Saturday, 20 July 2013

Terrific performances of Bach’s sonatas for flute and harpsichord from Verena Fischer and Léon Berben on a new release from Oehms Classics

Whilst we may frown upon such practices now, it was quite normal for composers of the Baroque era to re-use their own material to rework a new piece. Indeed it was not unusual or unacceptable to ‘borrow’ ideas from other composers.

Johann Sebastian Bach (1685-1750) certainly wasn’t against such a practice, even arranging Antonio Vivaldi’s (1678 -1741) Concerto in B minor for four violins, strings and basso continuo, RV 580 as his Concerto in A minor for four harpsichords, strings and basso continuo (BWV 1065).

Bach also arranged some of his own earlier works as harpsichord concertos and arranged concertos by such composers as Benedetto Giacomo Marcello (1686-1739), Giuseppe Torelli (1658-1709), Georg Philipp Telemann (1681-1767), Johann Ernst of Saxe-Weimar (1696-1715) and Vivaldi into works for Clavier (BWV 972-987).

A new release from Oehms Classics entitled The Authentic Flute Sonatas includes all the solo flute sonatas known to be written by Bach, thereby excluding two flute sonatas, in E flat BWV 1031 and in C BWV 1033 that are regarded as unlikely to have been written by Bach.
OC 424

The Flute sonatas in B minor, BWV 1030, in A major, BWV 1032, in E minor, BWV 1034 and in E major, BWV 1035 that are performed here are authentic Bach though it is not known for certain when these works were written or, indeed, if they were originally written for flute, given Bach’s reuse of earlier material.

The flute sonatas BWV 1030 and 1032 were probably written between 1717 and 1723 when Bach was still at Cothen. The flute sonata, BWV 1034 was probably written between 1717 and 1724 and the flute sonata, BWV 1035 around 1741.

Performed here by Verena Fischer, who plays a transverse flute by Martin Wenner, 2010, after an original by Carlo Palanca, 1760, Turin and Léon Berben , who plays a harpsichord by Keith Hill, 2001, after an instrument by Christian Zell, 1728, Hamburg.

Both are distinguished artists, having played with Musica Antiqua Cologne under Reinhard Goebel, Fischer as solo flautist, and both having an extensive recorded catalogue.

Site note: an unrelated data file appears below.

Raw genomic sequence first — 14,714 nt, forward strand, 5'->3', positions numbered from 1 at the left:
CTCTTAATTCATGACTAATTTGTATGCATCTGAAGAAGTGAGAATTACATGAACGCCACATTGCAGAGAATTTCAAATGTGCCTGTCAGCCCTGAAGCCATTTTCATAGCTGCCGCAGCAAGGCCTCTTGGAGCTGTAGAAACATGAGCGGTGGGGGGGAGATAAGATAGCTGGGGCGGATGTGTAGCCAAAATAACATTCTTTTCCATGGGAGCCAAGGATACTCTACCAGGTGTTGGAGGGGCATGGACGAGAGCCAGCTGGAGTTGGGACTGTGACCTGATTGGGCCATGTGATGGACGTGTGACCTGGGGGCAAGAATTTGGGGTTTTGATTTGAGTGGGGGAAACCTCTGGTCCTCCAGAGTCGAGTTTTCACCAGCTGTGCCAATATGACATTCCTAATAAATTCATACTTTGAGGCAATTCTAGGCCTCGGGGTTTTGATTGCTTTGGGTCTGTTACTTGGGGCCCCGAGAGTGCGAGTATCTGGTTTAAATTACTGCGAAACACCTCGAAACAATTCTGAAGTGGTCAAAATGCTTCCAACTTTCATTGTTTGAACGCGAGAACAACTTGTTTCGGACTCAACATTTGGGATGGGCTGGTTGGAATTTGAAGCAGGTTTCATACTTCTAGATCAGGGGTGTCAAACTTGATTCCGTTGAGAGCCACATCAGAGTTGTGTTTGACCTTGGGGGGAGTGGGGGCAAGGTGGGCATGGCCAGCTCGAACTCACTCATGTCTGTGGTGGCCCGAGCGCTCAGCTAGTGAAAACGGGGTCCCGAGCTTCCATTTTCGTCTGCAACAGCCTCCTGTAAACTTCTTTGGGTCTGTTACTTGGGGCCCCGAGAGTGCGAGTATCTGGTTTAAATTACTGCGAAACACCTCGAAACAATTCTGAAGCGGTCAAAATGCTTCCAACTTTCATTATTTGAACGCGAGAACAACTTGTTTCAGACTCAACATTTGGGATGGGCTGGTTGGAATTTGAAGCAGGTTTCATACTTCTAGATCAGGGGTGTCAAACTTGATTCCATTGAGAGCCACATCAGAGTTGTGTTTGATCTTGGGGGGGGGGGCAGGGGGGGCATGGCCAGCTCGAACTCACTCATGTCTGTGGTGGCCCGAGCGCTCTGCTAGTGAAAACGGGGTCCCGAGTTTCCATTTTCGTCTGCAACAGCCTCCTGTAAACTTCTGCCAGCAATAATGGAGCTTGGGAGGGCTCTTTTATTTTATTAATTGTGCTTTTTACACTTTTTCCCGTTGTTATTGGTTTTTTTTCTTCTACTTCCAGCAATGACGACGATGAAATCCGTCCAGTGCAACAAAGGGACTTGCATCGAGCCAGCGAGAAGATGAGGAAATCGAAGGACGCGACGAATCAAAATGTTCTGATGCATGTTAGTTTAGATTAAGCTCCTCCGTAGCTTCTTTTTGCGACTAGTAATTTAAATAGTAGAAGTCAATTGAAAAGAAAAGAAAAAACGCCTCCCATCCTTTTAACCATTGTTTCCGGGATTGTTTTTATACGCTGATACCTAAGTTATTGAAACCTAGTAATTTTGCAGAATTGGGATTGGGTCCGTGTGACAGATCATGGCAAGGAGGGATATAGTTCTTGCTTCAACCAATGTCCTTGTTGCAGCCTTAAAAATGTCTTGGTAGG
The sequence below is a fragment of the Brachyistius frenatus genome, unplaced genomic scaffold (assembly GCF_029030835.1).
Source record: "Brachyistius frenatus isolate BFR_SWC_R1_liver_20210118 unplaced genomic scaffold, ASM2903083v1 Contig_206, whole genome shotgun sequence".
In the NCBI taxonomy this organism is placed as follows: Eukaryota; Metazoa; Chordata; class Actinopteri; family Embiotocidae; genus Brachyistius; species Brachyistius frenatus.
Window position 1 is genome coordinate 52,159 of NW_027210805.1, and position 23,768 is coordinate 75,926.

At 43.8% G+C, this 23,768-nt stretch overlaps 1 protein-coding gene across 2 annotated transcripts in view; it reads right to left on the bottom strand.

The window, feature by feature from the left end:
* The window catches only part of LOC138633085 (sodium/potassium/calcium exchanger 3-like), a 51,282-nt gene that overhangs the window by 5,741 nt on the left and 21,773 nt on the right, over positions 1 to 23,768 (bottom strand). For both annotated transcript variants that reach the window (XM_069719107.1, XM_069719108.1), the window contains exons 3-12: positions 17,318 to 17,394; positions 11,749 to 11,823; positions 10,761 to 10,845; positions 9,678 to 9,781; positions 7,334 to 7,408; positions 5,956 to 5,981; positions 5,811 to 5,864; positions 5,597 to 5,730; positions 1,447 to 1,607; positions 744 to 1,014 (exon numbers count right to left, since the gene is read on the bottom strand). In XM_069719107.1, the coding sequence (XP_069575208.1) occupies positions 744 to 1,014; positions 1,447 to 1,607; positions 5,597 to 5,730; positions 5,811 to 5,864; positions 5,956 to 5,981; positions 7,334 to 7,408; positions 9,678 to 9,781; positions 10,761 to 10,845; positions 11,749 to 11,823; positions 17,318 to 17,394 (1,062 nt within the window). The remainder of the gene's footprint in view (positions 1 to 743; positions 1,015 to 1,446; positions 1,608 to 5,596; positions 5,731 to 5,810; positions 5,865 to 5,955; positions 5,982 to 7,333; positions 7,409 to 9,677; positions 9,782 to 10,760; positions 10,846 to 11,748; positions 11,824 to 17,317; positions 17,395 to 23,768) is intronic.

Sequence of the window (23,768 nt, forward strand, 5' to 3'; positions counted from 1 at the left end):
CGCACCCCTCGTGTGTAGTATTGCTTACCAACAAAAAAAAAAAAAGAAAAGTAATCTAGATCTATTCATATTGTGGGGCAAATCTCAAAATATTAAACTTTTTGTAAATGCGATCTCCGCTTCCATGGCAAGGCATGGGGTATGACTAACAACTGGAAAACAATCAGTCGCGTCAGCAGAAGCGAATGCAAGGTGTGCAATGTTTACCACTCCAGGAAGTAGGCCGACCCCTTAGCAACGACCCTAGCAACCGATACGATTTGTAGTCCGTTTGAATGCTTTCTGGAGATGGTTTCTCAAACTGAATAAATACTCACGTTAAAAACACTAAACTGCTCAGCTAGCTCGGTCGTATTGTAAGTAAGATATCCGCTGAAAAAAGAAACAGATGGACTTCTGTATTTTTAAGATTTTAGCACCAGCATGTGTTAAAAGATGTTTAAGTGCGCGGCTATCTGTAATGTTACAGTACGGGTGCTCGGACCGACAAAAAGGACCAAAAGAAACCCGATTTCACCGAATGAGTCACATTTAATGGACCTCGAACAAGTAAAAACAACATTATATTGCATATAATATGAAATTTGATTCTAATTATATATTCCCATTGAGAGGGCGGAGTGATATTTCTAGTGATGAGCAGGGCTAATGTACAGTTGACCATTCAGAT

Bach’s Sonata for flute & basso continuo in E minor, BWV 1034 opens with a stately adagio ma non tanto. What a lovely tone Verena Fischer’s flute has, a rich woody, distinctive sound. In the sparkling allegro, Fischer’s flute tone rises to a remarkably brighter sound with brilliant articulation and a terrific contribution from Léon Berben.  Fischer’s playing of the Andante has made me fall in love with this piece all over again; such is her lovely flowing performance.  A terrific final allegro, where Fischer and Berben chase each other, brings this sonata to an end. This is great playing, so full of life and fun.

The Sonata for flute and harpsichord in A major, BWV 1032 opens with a Vivace, the harpsichord having a greater role than basso continuo. As Verena Fischer enters in this joyful piece, the balance between players is ideal with a fine dialogue between players. There is a lovely, leisurely, flowing Largo e dolce with some lovely long held notes from Fischer providing some gorgeous timbres, as well as some of Bach’s little clipped phrases adding interest. A lovely touch. The brilliant Allegro is full of Bach’s overflowing invention, with the notes all but falling over each other in their enthusiasm and ebullience with great playing from Fischer and Berben.

There are some lovely characterful sounds from Fischer’s flute in the lovely little Adagio ma non tanto that opens Bach’s Sonata for flute & basso continuo in E major, BWV 1035. The following, wonderfully agile allegro, is full of momentum with nicely pointed continuo from Berben.  The appealing Siciliana, with such lovely delicate phrases from Fischer has some lovely colouring of phrases. Despite his basso continuo role, Berben gets more prominence in the finale Allegro assai. Both provide some really lively playing, beautifully done, again as though responding off each other.

The last of the authentic sonatas on this disc is the Sonata for flute & harpsichord in B minor, BWV 1030. A fairly fast flowing Andante opens this sonata, the longest movement of any of these works; it reveals again Bach’s mastery of invention wonderfully played by both artists. In the Largo e dolce Fischer certainly brings out the dolce of this movement, a fairly fast largo, with both players weaving a lovely musical thread.  Fischer and Berben give a truly virtuoso performance of the Presto, lively, hurtling along in a terrific finale, with Fischer still finding time to provide some lovely rounded sounds.

As a substantial extra, Verena Fischer gives us a superb performance of Bach’s Partita for solo flute in A minor, BWV 1013, probably written around 1720. Fischer is superb in the Allemande, showing great agility, lovely tone and superb timbres in this, one of Bach’s loveliest pieces. If anything, the Corrente is even more challenging with its rapid phrases superbly done by Fischer, whose period flute brings more lovely textures to the following Sarabande. Finally there is a wonderful, lively little Bourée Anglaise played with such agility and finesse, to conclude this disc.

Verena Fischer’s flute provides a lovely sound, rich and mellow, but never losing brilliance when needed. Both these artists give terrific performances of these lovely pieces and are given a fine recording with a nice acoustic around the players.

No comments:

Post a Comment